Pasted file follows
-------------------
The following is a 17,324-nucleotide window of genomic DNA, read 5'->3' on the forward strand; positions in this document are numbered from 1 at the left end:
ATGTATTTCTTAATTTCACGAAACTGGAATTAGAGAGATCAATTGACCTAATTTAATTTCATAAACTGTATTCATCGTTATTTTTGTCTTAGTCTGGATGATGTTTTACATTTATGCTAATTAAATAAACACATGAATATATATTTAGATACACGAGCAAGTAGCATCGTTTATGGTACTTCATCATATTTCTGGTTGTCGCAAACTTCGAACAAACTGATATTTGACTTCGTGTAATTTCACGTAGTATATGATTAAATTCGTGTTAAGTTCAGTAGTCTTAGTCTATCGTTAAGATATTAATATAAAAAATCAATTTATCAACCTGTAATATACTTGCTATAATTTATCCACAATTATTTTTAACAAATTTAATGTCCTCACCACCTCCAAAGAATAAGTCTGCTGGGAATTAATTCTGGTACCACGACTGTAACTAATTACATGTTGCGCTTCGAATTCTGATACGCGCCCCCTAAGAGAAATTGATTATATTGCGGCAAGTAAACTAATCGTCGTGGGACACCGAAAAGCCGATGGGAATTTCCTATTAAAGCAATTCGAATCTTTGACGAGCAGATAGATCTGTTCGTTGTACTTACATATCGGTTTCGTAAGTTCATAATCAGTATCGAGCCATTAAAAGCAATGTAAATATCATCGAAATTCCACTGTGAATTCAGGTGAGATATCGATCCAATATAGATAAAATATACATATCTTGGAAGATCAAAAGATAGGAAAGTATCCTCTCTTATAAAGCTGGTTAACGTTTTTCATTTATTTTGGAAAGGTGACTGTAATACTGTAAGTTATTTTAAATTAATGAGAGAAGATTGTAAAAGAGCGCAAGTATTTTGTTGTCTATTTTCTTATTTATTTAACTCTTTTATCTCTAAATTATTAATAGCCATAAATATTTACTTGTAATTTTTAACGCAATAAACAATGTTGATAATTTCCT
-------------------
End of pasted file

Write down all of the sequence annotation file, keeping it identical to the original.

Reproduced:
The following is a 17,324-nucleotide window of genomic DNA, read 5'->3' on the forward strand; positions in this document are numbered from 1 at the left end:
ATGTATTTCTTAATTTCACGAAACTGGAATTAGAGAGATCAATTGACCTAATTTAATTTCATAAACTGTATTCATCGTTATTTTTGTCTTAGTCTGGATGATGTTTTACATTTATGCTAATTAAATAAACACATGAATATATATTTAGATACACGAGCAAGTAGCATCGTTTATGGTACTTCATCATATTTCTGGTTGTCGCAAACTTCGAACAAACTGATATTTGACTTCGTGTAATTTCACGTAGTATATGATTAAATTCGTGTTAAGTTCAGTAGTCTTAGTCTATCGTTAAGATATTAATATAAAAAATCAATTTATCAACCTGTAATATACTTGCTATAATTTATCCACAATTATTTTTAACAAATTTAATGTCCTCACCACCTCCAAAGAATAAGTCTGCTGGGAATTAATTCTGGTACCACGACTGTAACTAATTACATGTTGCGCTTCGAATTCTGATACGCGCCCCCTAAGAGAAATTGATTATATTGCGGCAAGTAAACTAATCGTCGTGGGACACCGAAAAGCCGATGGGAATTTCCTATTAAAGCAATTCGAATCTTTGACGAGCAGATAGATCTGTTCGTTGTACTTACATATCGGTTTCGTAAGTTCATAATCAGTATCGAGCCATTAAAAGCAATGTAAATATCATCGAAATTCCACTGTGAATTCAGGTGAGATATCGATCCAATATAGATAAAATATACATATCTTGGAAGATCAAAAGATAGGAAAGTATCCTCTCTTATAAAGCTGGTTAACGTTTTTCATTTATTTTGGAAAGGTGACTGTAATACTGTAAGTTATTTTAAATTAATGAGAGAAGATTGTAAAAGAGCGCAAGTATTTTGTTGTCTATTTTCTTATTTATTTAACTCTTTTATCTCTAAATTATTAATAGCCATAAATATTTACTTGTAATTTTTAACGCAATAAACAATGTTGATAATTTCCT